7. There’s no way in hell Microsoft can compete with…Adobe. All you bastards have is Paint and Word, both shitty Applications.

    You’ll never have a PDF-killer. You’ll never have a Photoshop-killer. You can’t even get your damn Operating System to work properly. Hell, the people that worked on UNIX 30 years ago designed a better Operating System than Microsoft can, even in the year 2006! Un-fucking-believable.

    Fsck Microsoft.

  8. There’s no way in hell Microsoft can compete with…Adobe. All you bastards have is Paint and Word, both shitty Applications.

    You’ll never have a PDF-killer. You’ll never have a Photoshop-killer. You can’t even get your damn Operating System to work properly. Hell, the people that worked on UNIX 30 years ago designed a better Operating System than Microsoft can, even in the year 2006! Un-fucking-believable.

    Fsck Microsoft.

  9. Cody

    I visited your web site and saw the Abouut Me page. Says that your journey started at age 12, seems to me it ended shortly thereafter.

    Your comment reflects this in its attack oriented nature. What could have been an intelligent discussion has now devolved tinto a flame war based on fanaticism.

    Maybe MS will never build this “killer” or that “killer”, that has no bearing on their trying to bring convienece to the users of their software. As stated by others a function that is freely available from multiple sources.

    I don’t want to escalate this any further so I’ll leave it there. Please in the future take a moment to analyze how you present your position. Sometimes a honey is way better then vinegar;-)

    Bill

  10. Cody

    I visited your web site and saw the Abouut Me page. Says that your journey started at age 12, seems to me it ended shortly thereafter.

    Your comment reflects this in its attack oriented nature. What could have been an intelligent discussion has now devolved tinto a flame war based on fanaticism.

    Maybe MS will never build this “killer” or that “killer”, that has no bearing on their trying to bring convienece to the users of their software. As stated by others a function that is freely available from multiple sources.

    I don’t want to escalate this any further so I’ll leave it there. Please in the future take a moment to analyze how you present your position. Sometimes a honey is way better then vinegar;-)

    Bill

  11. Microsoft – Adobe: Much Ado About Nothing

    There is a lot of fuss  about  Adobe  blocking  Microsoft’s  plans to incorporate  "save to PDF" functionality in Office 2007.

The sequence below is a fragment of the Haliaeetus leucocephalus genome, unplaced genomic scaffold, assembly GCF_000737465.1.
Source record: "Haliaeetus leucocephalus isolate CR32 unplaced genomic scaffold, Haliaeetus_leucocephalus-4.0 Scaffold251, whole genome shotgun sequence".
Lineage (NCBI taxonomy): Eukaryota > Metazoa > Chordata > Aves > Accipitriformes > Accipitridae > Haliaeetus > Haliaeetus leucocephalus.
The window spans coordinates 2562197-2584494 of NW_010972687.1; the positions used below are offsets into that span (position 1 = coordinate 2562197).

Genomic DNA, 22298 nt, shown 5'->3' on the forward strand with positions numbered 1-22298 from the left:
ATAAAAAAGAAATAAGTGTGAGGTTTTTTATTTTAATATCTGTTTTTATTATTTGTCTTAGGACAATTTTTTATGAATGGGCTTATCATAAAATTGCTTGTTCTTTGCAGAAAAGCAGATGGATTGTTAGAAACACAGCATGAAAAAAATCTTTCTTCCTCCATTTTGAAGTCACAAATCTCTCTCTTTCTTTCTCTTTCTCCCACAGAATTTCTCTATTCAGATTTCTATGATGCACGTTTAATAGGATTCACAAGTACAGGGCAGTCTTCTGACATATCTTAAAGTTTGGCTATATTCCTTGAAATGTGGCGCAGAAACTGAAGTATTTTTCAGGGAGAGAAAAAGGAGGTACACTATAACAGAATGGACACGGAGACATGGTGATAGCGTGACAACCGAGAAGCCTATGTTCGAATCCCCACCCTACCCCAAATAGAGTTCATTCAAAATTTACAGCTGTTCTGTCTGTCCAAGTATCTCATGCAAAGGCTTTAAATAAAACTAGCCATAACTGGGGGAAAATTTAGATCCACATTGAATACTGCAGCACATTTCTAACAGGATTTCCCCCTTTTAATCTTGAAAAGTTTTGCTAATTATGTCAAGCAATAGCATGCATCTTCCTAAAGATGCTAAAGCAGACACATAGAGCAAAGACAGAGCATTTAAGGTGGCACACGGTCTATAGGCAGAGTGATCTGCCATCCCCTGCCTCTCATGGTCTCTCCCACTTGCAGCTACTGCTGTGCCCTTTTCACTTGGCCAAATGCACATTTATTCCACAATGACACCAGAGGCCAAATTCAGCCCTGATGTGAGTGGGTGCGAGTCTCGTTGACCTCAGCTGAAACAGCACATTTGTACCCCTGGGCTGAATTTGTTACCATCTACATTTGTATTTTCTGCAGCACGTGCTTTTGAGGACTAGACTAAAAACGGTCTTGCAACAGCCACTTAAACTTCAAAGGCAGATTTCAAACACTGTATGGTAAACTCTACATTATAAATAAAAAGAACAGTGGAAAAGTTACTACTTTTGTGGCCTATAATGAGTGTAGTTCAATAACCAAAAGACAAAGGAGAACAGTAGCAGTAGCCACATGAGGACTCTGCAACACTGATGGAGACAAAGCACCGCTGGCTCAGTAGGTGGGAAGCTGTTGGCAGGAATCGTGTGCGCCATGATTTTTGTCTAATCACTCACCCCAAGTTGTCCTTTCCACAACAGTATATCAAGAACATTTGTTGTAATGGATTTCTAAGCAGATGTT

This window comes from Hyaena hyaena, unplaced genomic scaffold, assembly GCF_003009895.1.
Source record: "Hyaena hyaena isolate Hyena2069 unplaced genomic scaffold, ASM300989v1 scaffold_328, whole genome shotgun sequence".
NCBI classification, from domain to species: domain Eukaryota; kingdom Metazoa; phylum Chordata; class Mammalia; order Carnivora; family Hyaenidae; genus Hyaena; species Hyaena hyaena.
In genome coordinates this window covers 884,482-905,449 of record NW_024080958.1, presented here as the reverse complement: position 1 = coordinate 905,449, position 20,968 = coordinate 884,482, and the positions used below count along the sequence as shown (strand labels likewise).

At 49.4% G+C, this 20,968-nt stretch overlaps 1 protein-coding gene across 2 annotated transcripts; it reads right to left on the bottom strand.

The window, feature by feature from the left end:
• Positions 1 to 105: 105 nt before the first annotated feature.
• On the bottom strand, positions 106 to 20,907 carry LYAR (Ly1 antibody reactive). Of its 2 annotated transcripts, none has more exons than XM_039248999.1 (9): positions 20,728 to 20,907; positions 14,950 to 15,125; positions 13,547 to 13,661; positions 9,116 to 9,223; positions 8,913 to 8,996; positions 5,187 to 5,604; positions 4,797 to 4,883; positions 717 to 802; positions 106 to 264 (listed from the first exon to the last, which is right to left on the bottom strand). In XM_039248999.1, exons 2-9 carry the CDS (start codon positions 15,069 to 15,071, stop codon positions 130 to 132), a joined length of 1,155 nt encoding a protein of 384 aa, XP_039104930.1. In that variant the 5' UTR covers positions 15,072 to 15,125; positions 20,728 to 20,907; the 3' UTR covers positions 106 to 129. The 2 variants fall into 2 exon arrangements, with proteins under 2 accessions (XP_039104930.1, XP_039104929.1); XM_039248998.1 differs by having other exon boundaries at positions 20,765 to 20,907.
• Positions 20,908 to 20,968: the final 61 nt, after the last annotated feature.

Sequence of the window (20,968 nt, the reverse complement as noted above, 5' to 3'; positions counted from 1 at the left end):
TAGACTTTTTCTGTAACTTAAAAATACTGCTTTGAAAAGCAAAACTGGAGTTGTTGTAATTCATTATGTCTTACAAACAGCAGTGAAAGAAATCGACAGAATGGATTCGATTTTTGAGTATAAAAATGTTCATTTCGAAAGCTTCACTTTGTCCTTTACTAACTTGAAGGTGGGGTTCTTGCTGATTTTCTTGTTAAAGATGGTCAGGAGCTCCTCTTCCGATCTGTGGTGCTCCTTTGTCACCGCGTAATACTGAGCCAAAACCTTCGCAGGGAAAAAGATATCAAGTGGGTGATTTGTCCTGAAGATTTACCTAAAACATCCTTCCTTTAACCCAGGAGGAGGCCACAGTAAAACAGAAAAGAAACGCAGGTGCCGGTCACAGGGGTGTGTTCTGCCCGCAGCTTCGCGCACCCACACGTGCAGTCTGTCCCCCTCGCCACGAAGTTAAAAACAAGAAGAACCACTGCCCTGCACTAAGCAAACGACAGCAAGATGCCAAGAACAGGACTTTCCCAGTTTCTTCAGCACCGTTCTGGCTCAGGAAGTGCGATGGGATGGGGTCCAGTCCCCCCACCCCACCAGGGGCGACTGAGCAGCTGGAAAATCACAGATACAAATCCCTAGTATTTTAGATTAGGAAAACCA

Much Ado About Nothing. Legally Adobe owns the PDF format, but it has long been openly available. 
    A li…

  12. Apple (of the companies that offer PDF support for “free”) and Adobe go way back.

    Before it became OS X, NeXT based it’s core graphics model on Postscript, which was licensed from Adobe. Display Postscript allowed applications to draw using a single API and send the results to either the screen or printer.

    When Apple purchased NeXT, they created their own graphics API, Quartz, to work around performance and licensing issues with Display Postscript. Mac OS X can print, read and write PDF documents because Quartz’s graphics model is very similar to PDF. However, Mac OS X supports only a subset of the most commonly used features of Adobe’s PDF standard. It’s not a official implementation.

    Why isn’t Microsoft trying to add PDF support to Windows Vista instead of just Office? I guess Microsoft’s concern for their customers doesn’t extend to those working with documents from applications other than Office.

    All Mac OS X applications get support for printing to PDF. It’s built into the Operating System. Cocoa developers can read and write from standard application views and images to PDF using the Quartz API. It’s built into the framework.

  13. Apple (of the companies that offer PDF support for “free”) and Adobe go way back.

    Before it became OS X, NeXT based it’s core graphics model on Postscript, which was licensed from Adobe. Display Postscript allowed applications to draw using a single API and send the results to either the screen or printer.

    When Apple purchased NeXT, they created their own graphics API, Quartz, to work around performance and licensing issues with Display Postscript. Mac OS X can print, read and write PDF documents because Quartz’s graphics model is very similar to PDF. However, Mac OS X supports only a subset of the most commonly used features of Adobe’s PDF standard. It’s not a official implementation.

    Why isn’t Microsoft trying to add PDF support to Windows Vista instead of just Office? I guess Microsoft’s concern for their customers doesn’t extend to those working with documents from applications other than Office.

    All Mac OS X applications get support for printing to PDF. It’s built into the Operating System. Cocoa developers can read and write from standard application views and images to PDF using the Quartz API. It’s built into the framework.

  14. As usual, John C. Welch, brings nothing to the table but anti-MS rhetoric. Either PDF is open or it isn’t. And if it isn’t, the governments like Mass shouldn’t pretend that it is.

  15. As usual, John C. Welch, brings nothing to the table but anti-MS rhetoric. Either PDF is open or it isn’t. And if it isn’t, the governments like Mass shouldn’t pretend that it is.